Researchers from the Hospital del Mar Medical Research Institute (IMIM) in collaboration with scientists from Pompeu Fabra University, the Pasteur Institute and Pierre and Marie Curie University, have discovered a crucial neural mechanism that explains the process of nicotine reward and addiction.
Nicotine, the principal psychoactive component of tobacco, is quickly absorbed through the nasal, oral and respiratory membranes and takes 7 seconds to reach the brain where the receptors are located. It is there where it acts on the central nervous system as well as the autonomic nervous system. This almost immediate relationship between the inhalation of the smoke and its effect at a cerebral level is one of the factors contributing to the highly addictive nature of nicotine. This is explained by the fact that the nicotine exerts its psychopharmacological effects by activating receptors that are very abundant in several specific regions of the brain, the nicotinic acetylcholine receptors (nAChR).
The study has found that some of these cerebral receptors contain a subunit known as beta4. This is present almost exclusively in a key pathway in the brain’s reward circuit* and is crucial for the positive reward effects caused by the nicotine in our brain.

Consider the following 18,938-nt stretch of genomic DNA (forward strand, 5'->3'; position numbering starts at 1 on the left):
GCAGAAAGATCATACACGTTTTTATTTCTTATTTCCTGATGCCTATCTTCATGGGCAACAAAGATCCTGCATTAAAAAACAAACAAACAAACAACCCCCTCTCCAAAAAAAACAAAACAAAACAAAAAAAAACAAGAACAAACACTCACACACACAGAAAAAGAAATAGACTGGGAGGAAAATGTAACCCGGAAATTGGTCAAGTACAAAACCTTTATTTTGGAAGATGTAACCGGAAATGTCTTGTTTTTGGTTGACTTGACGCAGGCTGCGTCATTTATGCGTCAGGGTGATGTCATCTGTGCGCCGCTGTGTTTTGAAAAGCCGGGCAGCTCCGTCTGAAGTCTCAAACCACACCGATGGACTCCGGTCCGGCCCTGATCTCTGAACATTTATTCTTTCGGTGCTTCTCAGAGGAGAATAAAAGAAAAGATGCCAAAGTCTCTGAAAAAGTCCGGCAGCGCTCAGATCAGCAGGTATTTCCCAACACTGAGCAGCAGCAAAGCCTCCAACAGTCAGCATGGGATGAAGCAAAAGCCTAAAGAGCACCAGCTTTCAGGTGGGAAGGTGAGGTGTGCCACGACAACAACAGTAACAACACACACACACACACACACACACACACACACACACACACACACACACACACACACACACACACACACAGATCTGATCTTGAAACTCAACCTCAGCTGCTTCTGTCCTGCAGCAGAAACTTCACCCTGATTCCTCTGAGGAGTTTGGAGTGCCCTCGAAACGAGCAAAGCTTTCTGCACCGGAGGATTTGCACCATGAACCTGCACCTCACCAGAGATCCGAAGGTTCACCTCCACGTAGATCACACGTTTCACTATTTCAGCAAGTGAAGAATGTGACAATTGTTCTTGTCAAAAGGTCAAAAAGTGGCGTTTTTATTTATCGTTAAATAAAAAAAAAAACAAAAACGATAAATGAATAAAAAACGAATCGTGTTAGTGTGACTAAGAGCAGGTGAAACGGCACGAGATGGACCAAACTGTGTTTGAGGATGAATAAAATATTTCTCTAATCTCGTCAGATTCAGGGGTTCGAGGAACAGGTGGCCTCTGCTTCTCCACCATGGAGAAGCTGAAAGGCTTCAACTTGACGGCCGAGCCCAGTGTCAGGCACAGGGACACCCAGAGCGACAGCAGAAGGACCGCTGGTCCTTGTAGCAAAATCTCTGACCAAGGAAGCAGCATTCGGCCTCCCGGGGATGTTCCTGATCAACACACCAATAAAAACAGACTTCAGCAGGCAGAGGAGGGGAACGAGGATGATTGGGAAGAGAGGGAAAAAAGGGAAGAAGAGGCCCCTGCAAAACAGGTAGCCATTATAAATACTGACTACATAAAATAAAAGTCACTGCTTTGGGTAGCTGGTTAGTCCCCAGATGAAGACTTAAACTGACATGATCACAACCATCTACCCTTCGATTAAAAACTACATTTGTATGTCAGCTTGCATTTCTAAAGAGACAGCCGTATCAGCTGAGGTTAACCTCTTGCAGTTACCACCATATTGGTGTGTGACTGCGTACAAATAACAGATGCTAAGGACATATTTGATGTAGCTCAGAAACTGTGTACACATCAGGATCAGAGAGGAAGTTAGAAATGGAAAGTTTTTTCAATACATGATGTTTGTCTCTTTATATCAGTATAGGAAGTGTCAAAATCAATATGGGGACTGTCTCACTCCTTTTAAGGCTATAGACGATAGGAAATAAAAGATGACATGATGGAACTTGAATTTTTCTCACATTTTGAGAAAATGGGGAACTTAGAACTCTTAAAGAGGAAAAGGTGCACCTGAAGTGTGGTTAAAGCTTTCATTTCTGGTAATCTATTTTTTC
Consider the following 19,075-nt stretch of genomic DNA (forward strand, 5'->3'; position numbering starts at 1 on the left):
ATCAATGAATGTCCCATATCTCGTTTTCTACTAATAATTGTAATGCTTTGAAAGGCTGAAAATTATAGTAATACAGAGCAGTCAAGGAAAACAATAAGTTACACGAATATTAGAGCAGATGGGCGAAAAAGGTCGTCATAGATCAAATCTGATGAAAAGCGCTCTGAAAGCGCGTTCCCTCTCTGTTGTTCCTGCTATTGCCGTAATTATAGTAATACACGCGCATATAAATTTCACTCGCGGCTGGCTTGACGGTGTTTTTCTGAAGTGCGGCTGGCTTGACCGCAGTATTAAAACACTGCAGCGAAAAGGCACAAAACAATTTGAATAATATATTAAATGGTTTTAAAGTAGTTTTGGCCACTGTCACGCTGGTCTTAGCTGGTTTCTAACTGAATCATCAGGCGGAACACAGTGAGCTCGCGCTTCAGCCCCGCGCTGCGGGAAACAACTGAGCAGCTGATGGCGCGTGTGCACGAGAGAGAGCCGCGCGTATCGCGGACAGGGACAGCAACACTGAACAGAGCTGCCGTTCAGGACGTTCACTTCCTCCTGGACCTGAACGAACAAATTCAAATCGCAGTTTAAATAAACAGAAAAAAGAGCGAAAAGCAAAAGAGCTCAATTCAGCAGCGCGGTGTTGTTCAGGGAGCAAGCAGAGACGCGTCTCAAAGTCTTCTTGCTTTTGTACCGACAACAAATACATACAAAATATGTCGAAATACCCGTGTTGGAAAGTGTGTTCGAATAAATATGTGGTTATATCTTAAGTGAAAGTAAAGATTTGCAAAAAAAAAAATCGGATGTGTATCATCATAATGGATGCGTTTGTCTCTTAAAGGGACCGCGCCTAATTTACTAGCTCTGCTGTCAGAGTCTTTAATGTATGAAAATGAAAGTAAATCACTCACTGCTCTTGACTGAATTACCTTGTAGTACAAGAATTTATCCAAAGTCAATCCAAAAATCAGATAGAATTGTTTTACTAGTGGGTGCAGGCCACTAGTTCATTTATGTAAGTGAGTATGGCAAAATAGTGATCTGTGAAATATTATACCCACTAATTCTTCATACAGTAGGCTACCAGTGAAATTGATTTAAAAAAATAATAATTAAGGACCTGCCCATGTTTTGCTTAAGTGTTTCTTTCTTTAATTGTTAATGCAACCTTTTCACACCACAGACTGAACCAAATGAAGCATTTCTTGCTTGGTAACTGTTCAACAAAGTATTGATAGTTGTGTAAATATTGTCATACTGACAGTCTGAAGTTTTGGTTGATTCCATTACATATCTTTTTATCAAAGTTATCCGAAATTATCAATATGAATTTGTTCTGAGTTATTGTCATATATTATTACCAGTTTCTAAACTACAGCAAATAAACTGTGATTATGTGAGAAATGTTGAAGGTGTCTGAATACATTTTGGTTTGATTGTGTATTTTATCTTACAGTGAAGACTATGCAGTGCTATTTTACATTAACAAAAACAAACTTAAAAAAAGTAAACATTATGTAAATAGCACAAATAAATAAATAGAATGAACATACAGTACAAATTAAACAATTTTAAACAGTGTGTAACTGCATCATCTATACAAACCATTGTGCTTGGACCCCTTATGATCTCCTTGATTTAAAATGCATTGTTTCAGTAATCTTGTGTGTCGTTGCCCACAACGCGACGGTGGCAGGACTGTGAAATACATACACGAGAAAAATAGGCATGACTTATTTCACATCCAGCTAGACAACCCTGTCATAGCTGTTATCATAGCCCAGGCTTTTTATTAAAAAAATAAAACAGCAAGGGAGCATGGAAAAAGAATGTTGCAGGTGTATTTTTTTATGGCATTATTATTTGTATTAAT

“The project, which was carried out using mice, found that those lacking the gene codifying for subunit beta4 showed reduced nicotine consumption and an abnormal neuronal response to nicotine from the dopamine “reward” system. Selectively replacing this nicotine receptor subunit in these mice using a virus, restored the nicotine consumption as well as the dopaminergic response to the nicotine”, explains Patricia Robledo, a researcher in the Integrated Pharmacology and Neuroscience Systems group at the Mar Institute of Medical Research (IMIM) and the coordinator of the study.
“These results confirm studies on human genetic data which postulate that variation in the gene codifying for subunit beta4 can alter the behaviour of smokers and affect individual vulnerability to nicotine addiction”, concludes Patricia Robledo.
The new neurobiological target discovered in this work will help clarify the basis of nicotine addiction, and, therefore, could be useful in the future design of more rational therapeutic plans for quitting smoking.
*the habenulo-interpeduncular pathway
Role of β4* Nicotinic Acetylcholine Receptors in the Habenulo-Interpeduncular Pathway in Nicotine Reinforcement in Mice. Harrington L, Viñals X, Herrera-Solís A, Flores A, Morel C, Tolu S, Faure P, Maldonado R, Maskos U, Robledo P. Neuropsychopharmacology. 2015 doi: 10.1038/npp.2015.346. [Epub ahead of print].